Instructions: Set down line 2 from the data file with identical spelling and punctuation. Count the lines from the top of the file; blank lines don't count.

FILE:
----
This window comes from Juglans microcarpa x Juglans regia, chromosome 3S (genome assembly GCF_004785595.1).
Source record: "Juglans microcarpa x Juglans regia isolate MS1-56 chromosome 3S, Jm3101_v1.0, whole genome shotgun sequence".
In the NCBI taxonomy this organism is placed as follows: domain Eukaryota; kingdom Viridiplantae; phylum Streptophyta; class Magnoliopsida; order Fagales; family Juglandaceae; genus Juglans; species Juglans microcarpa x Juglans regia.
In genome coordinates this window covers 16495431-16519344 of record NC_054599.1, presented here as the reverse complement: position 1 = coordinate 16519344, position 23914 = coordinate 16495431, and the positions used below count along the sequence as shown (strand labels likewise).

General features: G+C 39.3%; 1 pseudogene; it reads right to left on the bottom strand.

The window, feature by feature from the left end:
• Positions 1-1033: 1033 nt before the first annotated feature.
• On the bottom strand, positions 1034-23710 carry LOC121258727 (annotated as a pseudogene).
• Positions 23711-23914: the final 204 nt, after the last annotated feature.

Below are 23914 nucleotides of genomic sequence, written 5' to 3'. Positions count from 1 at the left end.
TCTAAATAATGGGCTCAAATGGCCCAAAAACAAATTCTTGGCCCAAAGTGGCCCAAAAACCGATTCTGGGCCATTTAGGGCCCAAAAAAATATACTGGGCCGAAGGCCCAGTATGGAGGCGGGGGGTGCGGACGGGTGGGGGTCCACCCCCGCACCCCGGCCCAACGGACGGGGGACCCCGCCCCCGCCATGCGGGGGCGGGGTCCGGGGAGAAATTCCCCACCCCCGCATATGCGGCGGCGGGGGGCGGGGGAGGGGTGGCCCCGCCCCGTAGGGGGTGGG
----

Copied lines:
Source record: "Juglans microcarpa x Juglans regia isolate MS1-56 chromosome 3S, Jm3101_v1.0, whole genome shotgun sequence".